Across the river lies the low mud island of the Inner Fort, armed with some fine breechloading guns of large calibre … Just to the north of it stands the little Wat, or monastery, known as the Prachadi Klangnam, “The Pagoda in the River,” one of the prettiest and most characteristic things of the kind in the country, highly typical of the land we are entering, where as in Burma, the pagoda and the monastery form such a large part in the life of the people.
(Smyth 1898, I: 5, 7)
Likewise close in time to Conrad's experience was that of Lucien Fournereau, an architect and inspector of art education and museums for the French Ministry of Public Instruction and Arts, whose travels in 1891-92 during his first mission to Indochina yielded a vivid recollection of the Siamese capital. As befits his architectural training, he describes the pagoda as follows:
After having ascended the waters of the Menam for a certain time and having passed the first bend, one soon observes the fortified island of Paknam and the silhouette of the first pagoda. … Built to honour the Lord Buddha, it consists of two principal edifices: the temple or Bôt and the great Phra Chedi; besides, several salas are destined to welcome pilgrims. This pyramid, setting itself off against a background of greenery and reflected at its foot in the mirror of the calm waters is truly grand and gripping in appearance.
(Fournereau 1894; 1998, 8-9)
The pagoda remained a prominent feature on the landscape for some time. Charles Buls, former burgomaster of Brussels and a close friend of Conrad's “aunt” Marguerite Poradowska, visiting Siam in early 1900, briefly notes passing by the site in his Croquis siamois: “The fort of Paknam appears on the left, followed by an island where the sharp point of a white temple stands tall: it's the Phra Chedi Klang Nam” (1901; 1994, 2). A 1904 guidebook to Bangkok and Siam draws attention to it in these terms: “The Paknam wat, or temple … is truly a striking erection of its kind. Although by no means the largest or finest of the temples within the Bangkok monthon, or district, its situation renders it most picturesque” (Antonio 1904; 1997, 11).
A German architect in the service of the Siamese government responsible for designing various royal edifices, Karl Döhring, whose onsite observations date to 1906-13, neglects the temple's picturesque qualities to offer a useful summary of its architectural features and symbolic significance:
The whole temple is built on an island in the middle of the Menam River. On the left side stands a sala nam8 at the landing, exactly at the temple's main axis. The bot follows this, as does the famous phra chedi, which was erected to mark Siam's sea border. It symbolically represents the Buddha in the Phra Haam Samut (Pacifying the Ocean) posture. Bell towers have been erected on both sides of the sala nam. A cloth adorns the bell9 of the phra chedi. Annual celebrations take place near this temple with pilgrim processing in boats, circling round the temple in the direction of the sun. Boat races are also organized during the festivities.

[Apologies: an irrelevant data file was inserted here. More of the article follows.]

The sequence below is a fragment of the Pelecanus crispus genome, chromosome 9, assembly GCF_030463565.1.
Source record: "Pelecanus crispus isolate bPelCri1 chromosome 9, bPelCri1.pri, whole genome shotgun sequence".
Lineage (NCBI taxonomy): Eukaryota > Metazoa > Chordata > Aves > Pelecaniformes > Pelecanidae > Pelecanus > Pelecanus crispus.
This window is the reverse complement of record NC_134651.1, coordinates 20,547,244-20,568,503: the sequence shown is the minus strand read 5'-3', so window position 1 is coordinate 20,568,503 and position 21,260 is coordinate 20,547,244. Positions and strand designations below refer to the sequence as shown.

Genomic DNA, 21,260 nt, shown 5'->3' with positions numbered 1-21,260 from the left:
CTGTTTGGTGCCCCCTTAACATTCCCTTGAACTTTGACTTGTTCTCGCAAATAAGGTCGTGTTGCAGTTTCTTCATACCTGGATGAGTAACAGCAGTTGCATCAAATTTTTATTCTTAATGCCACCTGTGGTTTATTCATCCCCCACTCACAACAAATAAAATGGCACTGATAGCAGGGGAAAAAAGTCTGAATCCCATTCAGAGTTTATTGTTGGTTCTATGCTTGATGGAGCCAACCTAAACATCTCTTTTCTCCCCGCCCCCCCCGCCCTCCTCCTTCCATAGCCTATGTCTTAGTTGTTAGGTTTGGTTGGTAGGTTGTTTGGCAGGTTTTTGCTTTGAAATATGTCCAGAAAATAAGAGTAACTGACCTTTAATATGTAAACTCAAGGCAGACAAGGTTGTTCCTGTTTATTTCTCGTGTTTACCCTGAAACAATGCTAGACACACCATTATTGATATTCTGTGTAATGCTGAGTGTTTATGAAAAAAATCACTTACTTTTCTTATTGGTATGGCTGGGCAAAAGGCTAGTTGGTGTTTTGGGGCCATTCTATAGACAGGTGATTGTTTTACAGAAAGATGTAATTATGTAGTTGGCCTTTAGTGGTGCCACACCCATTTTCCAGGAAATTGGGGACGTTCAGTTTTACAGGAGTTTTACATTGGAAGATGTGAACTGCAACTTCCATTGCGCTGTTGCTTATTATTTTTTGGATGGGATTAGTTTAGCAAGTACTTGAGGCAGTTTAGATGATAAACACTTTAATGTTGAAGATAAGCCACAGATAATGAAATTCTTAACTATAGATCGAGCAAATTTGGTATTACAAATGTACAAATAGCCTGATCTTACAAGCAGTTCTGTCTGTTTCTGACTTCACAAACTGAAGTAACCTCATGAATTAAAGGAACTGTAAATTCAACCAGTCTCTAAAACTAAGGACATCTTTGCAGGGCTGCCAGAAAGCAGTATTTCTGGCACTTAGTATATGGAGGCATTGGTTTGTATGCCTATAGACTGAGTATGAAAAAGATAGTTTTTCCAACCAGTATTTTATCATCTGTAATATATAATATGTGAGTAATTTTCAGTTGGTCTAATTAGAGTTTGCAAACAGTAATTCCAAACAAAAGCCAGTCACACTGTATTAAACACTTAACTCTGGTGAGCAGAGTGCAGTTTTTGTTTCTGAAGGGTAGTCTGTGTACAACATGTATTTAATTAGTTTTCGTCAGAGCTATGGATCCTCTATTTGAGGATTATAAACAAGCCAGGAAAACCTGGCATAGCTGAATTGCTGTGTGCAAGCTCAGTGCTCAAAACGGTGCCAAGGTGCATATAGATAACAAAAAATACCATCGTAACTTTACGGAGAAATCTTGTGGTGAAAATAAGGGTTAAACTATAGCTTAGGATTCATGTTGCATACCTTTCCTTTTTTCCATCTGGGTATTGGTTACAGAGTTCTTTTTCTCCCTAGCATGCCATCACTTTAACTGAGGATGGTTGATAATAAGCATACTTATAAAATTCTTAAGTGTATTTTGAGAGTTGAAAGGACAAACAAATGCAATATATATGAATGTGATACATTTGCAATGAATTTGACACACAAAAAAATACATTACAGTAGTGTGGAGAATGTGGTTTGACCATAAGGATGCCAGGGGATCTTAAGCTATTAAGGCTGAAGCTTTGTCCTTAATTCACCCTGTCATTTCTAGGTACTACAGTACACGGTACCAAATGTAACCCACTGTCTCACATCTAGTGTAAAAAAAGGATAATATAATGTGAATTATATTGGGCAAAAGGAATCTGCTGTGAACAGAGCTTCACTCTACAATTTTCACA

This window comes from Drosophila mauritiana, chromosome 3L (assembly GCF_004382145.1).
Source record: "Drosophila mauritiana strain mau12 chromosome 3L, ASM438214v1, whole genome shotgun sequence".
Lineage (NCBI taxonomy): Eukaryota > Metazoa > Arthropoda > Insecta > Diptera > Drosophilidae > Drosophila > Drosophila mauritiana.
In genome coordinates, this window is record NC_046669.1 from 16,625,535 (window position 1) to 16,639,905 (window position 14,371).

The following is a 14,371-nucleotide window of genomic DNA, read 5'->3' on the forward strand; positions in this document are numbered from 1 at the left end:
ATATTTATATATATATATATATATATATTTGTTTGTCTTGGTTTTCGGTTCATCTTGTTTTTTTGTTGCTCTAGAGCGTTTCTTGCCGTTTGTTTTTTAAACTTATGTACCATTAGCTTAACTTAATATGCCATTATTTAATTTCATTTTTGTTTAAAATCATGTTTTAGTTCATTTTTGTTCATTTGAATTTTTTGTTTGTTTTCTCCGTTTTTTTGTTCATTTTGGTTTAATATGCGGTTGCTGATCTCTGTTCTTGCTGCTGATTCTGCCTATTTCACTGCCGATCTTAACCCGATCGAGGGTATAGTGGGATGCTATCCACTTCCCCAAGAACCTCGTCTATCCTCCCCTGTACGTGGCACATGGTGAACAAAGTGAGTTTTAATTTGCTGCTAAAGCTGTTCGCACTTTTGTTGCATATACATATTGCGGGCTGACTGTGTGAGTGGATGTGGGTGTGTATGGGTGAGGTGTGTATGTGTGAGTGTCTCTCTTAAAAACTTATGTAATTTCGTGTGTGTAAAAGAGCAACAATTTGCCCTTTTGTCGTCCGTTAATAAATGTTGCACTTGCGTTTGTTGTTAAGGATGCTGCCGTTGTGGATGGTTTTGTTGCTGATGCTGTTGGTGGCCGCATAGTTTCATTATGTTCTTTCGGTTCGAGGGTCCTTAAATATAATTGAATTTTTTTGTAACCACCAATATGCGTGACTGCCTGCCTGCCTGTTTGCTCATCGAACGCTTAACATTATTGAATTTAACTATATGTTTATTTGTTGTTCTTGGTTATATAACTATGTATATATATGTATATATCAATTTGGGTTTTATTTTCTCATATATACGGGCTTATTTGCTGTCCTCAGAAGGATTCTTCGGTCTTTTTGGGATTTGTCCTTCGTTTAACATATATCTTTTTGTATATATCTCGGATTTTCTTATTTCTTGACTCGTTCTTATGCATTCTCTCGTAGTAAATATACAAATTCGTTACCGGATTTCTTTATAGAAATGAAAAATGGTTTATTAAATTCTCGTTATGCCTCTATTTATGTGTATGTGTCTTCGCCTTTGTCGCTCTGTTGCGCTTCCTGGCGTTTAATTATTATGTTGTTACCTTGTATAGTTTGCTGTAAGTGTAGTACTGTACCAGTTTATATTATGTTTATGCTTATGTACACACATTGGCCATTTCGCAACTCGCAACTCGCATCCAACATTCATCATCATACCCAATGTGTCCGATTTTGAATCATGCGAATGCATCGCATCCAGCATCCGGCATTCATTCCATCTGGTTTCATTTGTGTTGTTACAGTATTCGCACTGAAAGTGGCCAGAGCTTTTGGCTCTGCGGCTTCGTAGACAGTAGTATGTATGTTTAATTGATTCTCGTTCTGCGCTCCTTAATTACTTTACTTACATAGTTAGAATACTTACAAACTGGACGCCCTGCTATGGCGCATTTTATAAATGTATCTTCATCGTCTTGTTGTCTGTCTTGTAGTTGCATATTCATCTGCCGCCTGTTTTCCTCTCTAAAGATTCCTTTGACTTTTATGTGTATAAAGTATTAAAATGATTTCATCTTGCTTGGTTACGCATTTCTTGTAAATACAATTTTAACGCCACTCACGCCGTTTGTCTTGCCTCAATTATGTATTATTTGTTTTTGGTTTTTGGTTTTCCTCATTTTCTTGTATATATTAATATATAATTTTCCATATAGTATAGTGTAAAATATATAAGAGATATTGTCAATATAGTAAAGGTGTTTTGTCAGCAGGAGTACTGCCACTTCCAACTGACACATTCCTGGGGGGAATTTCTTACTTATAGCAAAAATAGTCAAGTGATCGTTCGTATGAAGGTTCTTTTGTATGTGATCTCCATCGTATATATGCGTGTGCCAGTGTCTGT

(Döhring 1916; 2000, 326)
The actual structure, now named Phra Samutchedi, still stands, although it is no longer “famous,” to evoke Döhring's word, and its picturesque character has diminished: its spire is no longer gilded, and silting up of the Chao Phraya has joined the mud island on which the pagoda once stood to the river's west bank. (Paknam, on the eastern bank, has likewise virtually disappeared as a separate entity.10) Envisaged by King Rama II as a means of publicly proclaiming his kingdom's adherence to Buddhism, actual construction began only after his death, commencing in 1827 by order of King Rama III. The Sri Lankan-style pagoda rose to a height of 20 metres upon its completion the following year. By direction of King Rama IV, it was radically altered in the late 1850s, nearly doubling in height to attain an imposing 38 metres and undergoing some alterations in shape.11 At this time too, relics of the Buddha were immured in the pagoda, as per custom. It was this structure, a concrete reminder of aspirations for the spiritual world, that so impressed Anna Leonowens and other Europeans on arriving in the Siamese capital by boat.
The highly detailed and precise topography of the opening of “The Secret Sharer” is not repeated at its close, which nonetheless depends upon knowledge of an exact location among a shadowy group of islands. The ship is on “the east side of the Gulf of Siam” (127) near the “Cambodje shore” (131),12 a vague enough indication that mostly gives the general setting. The island of “Koh-ring” is specifically mentioned, but in an area peppered with islets of no particular size or significance, it has thus far eluded identification and even been thought to be a fictional place-name (Berthoud 1984, 154). It seems possible, however, that Conrad misconstrued the name or that nearly twenty years after navigating these waters had forgotten its spelling.13 He may, moreover, have compressed his description of the coastline for artistic effect, the exact location being nothing more than local color for the general reader and the groups of islands, “Unknown to trade, to travel, almost to geography” (133), serving to underscore the sense of isolation and secrecy.
A likely real-life candidate for the island he calls Koh-ring may, however, be Koh Ryn (also spelled Koh Rin) of the Koh Si-Chang group off the coast of the town of Pattaya, today a popular beach resort for Thai and foreign tourists alike. Fournereau, describing what because of his inability to speak English with Chinese crew-members was a dull journey to Siam, alerts us to this possibility in the following account:
This feat [fluency in English] makes navigation of the Gulf of Siam singularly monotonous and sad for a traveler who does not speak this language. … Thus it is for him a quite deep and intimate feeling of happiness to see the mountains of ancient Cambodia rise up in the purple of the distance, and then the groups of islands: Koh Kwang Noi, Koh Luem, Koh Kram and Koh Ryn, which announce the proximity of the continent.